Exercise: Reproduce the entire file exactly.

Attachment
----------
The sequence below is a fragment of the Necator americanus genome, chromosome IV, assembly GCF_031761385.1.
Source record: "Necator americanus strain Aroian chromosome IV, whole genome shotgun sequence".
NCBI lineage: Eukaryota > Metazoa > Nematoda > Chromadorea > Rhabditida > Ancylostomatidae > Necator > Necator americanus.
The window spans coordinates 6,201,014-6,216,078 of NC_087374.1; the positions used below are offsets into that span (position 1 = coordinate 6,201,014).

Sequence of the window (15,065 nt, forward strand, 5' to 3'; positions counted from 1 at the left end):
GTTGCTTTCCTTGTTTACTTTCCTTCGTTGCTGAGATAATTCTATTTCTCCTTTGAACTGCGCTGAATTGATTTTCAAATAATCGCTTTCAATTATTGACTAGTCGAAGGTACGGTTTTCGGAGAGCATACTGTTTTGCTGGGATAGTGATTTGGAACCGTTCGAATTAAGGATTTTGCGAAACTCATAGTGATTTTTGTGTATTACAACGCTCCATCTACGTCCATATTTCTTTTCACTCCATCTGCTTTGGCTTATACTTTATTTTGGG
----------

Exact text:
The sequence below is a fragment of the Necator americanus genome, chromosome IV, assembly GCF_031761385.1.
Source record: "Necator americanus strain Aroian chromosome IV, whole genome shotgun sequence".
NCBI lineage: Eukaryota > Metazoa > Nematoda > Chromadorea > Rhabditida > Ancylostomatidae > Necator > Necator americanus.
The window spans coordinates 6,201,014-6,216,078 of NC_087374.1; the positions used below are offsets into that span (position 1 = coordinate 6,201,014).

Sequence of the window (15,065 nt, forward strand, 5' to 3'; positions counted from 1 at the left end):
GTTGCTTTCCTTGTTTACTTTCCTTCGTTGCTGAGATAATTCTATTTCTCCTTTGAACTGCGCTGAATTGATTTTCAAATAATCGCTTTCAATTATTGACTAGTCGAAGGTACGGTTTTCGGAGAGCATACTGTTTTGCTGGGATAGTGATTTGGAACCGTTCGAATTAAGGATTTTGCGAAACTCATAGTGATTTTTGTGTATTACAACGCTCCATCTACGTCCATATTTCTTTTCACTCCATCTGCTTTGGCTTATACTTTATTTTGGG